Thursday, 8 November 2012

Mid-October saw the international art world flock to London as Frieze week and PAD London dominated the capital's cultural scene.

Mid-October saw the international art world flock to London as Frieze week and PAD London dominated the capital's cultural scene.

This month Frieze London returned to Regent's Park celebrating its 10th anniversary. Straddling the line between fair and event, and demanding answers to the age-old question “What is Art!?” Frieze has become an institution. Some reckon that Dante's journey through the innermost circles of hell would provide more amusement than an afternoon at Frieze. Others hold it to be the Mecca of present-day cultural achievement. Love it or hate it, you can't argue with the 55,000 visitors who made the pilgrimage to London's number one contemporary art show. A truly international selection of galleries from 35 territories exhibited challenging works from both up-and-coming and well-established contemporary artists. Giving young, fresh galleries a platform to show their best talent is part of the Frieze ethos, so, never one to rest on its laurels, this year's event featured a new section. Focus. Introduced at Frieze New York earlier this year, Focus puts the spotlight on twenty galleries, each showing works from a maximum of three artists. This splinter cell of the 175 strong exhibitor army bombarded its eager audience with artworks more baffling and disconcerting than the rest, no doubt this was chalked up as a win for culture.

Frieze Masters is the new kid on the block, with a mature attitude. Taking place in an enormous marquee located across Regent's Park from its contemporary sibling, Frieze Masters aims to present traditional works in a contemporary way. Amazingly the millennium is Frieze's cut-off point for what constitutes the work of a traditional master and “The contemporary way” is a treat for those who like their art in a sprawling monochrome pop-up warehouse conjuring up all the glamour and soul of the Argos waiting zone. Nonetheless the world's biggest and best galleries descended with stunning museum-worthy pieces from medieval icons to modern photography. 20th Century masters from both sides of the pond were well-represented; Warhols and Lichtensteins, Magrittes and Mirós, Picassos... the quality and heritage of the pieces on show rivalled many Modern Art museums. Especially eye-catching was the Helly Nahmad Gallery's stand where two gigantic Calder mobiles suspended from the ceiling swept round above your head. Had I been a few inches taller they could have helped inject a short-lived dose of excitement into the proceedings.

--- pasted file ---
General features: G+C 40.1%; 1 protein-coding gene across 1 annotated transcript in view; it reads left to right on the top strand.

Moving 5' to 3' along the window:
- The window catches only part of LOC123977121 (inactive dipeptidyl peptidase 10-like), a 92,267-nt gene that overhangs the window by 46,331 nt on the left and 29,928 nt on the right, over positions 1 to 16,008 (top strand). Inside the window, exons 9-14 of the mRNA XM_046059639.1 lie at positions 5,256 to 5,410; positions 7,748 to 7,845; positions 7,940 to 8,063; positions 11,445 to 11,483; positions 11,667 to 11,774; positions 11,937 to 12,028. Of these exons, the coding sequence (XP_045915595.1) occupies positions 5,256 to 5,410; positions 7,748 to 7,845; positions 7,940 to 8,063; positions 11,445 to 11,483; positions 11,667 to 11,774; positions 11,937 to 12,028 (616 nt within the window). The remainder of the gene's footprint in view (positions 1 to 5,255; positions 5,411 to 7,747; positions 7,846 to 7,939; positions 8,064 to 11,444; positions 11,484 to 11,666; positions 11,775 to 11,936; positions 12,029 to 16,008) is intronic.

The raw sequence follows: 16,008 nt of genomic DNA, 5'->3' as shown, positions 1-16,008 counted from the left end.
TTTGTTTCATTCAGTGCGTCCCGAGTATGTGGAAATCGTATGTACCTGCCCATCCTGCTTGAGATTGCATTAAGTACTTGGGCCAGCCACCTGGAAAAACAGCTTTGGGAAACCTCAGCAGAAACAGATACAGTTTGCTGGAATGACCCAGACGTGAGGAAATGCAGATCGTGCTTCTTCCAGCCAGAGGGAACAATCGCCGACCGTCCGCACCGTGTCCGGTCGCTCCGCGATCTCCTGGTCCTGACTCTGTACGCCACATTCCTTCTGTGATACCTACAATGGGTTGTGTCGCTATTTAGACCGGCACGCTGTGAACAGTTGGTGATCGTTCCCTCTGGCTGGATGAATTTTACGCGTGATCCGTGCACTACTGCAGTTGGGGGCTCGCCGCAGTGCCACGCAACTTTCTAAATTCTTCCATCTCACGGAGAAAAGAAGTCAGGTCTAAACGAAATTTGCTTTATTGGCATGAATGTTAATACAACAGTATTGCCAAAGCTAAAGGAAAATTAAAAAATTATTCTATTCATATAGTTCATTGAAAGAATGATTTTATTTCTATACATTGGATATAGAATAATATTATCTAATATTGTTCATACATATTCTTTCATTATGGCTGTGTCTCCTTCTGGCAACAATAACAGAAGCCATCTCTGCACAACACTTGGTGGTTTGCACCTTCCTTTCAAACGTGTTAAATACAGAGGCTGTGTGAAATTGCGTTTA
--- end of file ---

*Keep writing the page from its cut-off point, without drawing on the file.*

Many jumped at the opportunity to exhibit traditional works under the weighty Frieze brand seeing it as a sure-fire success. Yet Frieze's positioning as a cultural event rather than a traditional art fair seems to attract more window shoppers and socialisers than high-rolling collectors. Of course with such high attendance and equally high entry fee it’s not hard to see where Frieze's bottom line lies. Complimentary tickets aside, 55,000 people paying £35 for entry amounts to a staggering £1,950,000 made on the door alone. If the LAPADA fair were to gain so much from the public's pockets before they even set eyes on the works for sale then exhibitors could show for free! Whether or not the public clues up to this potential case of the emperor’s new clothes it is safe to say that Frieze will be able to reinvent itself. The Frieze brand appears to come first, its exhibitors second.

Sharing the structure used for our own LAPADA fair, the sixth edition of PAD London launched with a strong contingent of 60 leading galleries from Europe, America and Asia. 18 new exhibitors contributed to the fair's striking blend of Modern Art, Tribal Art, Photography and Design. The new layout was logical and relatively spacious, an intelligent departure from last year's labyrinthine warren of well-decked halls. In vibrant contrast to Frieze Masters, the design team did a great job at creating individual and inviting stands rendering the cursory glance from afar, a common technique of art fair attendees, redundant.

PAD, it seems, is starting to stretch its legs, taking its place among the capital's top-flight fairs. The quality of exhibitors, its location and its focus on design as well as art has enabled PAD to find its niche in the increasingly competitive fair calendar. Unlike Frieze, PAD's existence depends on the continued success of its exhibitors and judging by this year's edition it has no problems attracting the cream of the international art market.

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